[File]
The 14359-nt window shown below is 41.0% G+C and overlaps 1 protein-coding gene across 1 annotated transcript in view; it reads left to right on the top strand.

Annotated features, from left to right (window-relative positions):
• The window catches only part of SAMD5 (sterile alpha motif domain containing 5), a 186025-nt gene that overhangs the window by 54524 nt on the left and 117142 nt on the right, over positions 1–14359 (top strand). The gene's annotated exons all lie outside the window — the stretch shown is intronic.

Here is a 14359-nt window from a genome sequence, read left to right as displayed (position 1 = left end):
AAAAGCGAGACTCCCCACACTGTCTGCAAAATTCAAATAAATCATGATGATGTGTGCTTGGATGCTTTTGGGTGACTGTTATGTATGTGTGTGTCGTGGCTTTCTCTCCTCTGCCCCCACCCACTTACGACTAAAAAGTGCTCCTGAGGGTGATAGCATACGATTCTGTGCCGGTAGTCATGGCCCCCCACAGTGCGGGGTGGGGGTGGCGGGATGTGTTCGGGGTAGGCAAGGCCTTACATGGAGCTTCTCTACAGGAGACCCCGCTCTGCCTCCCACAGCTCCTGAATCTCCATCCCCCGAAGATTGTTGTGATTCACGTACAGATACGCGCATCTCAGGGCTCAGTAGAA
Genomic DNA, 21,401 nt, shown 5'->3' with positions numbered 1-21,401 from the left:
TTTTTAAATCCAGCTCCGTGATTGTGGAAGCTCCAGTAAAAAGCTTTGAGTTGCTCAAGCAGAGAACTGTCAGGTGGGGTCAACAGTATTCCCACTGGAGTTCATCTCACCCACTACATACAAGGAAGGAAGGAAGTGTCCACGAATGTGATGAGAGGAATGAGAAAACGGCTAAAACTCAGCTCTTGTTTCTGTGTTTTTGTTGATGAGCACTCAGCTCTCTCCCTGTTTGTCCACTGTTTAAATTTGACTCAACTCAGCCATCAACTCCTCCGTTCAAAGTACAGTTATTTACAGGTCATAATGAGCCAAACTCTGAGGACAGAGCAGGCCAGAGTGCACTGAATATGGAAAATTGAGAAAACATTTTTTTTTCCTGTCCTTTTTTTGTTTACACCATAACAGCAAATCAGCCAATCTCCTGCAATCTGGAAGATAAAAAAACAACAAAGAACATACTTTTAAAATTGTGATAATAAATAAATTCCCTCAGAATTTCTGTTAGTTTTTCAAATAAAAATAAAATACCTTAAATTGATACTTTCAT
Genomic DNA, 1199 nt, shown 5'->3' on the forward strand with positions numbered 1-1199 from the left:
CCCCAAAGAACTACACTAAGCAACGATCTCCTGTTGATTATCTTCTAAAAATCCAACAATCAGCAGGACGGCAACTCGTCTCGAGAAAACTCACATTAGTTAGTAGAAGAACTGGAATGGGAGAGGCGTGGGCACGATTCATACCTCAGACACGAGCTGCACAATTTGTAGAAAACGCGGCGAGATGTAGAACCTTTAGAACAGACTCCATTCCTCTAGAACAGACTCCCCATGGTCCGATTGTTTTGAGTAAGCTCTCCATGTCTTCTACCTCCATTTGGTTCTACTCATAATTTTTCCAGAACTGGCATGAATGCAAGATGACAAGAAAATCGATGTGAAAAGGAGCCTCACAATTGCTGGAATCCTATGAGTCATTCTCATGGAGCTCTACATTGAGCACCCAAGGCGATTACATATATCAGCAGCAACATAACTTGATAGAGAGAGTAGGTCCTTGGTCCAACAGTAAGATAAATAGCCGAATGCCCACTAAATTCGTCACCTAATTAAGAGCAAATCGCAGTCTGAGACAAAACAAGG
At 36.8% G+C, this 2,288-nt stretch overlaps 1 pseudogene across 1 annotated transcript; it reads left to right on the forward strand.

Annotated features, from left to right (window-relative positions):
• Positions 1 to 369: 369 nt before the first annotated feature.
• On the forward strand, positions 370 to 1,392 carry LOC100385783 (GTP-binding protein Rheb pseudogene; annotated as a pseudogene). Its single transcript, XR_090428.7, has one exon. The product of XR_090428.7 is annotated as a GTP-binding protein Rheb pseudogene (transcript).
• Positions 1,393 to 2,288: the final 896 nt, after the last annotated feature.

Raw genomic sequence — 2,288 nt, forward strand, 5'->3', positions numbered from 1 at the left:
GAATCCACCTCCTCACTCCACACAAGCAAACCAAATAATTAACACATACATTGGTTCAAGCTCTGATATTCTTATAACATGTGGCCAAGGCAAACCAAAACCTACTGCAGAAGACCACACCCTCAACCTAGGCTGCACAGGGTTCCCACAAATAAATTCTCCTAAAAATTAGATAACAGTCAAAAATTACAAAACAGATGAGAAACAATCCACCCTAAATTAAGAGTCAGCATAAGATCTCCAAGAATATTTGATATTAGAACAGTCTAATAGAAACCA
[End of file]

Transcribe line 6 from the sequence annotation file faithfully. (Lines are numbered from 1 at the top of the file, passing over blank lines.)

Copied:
Genomic DNA, 21,401 nt, shown 5'->3' with positions numbered 1-21,401 from the left: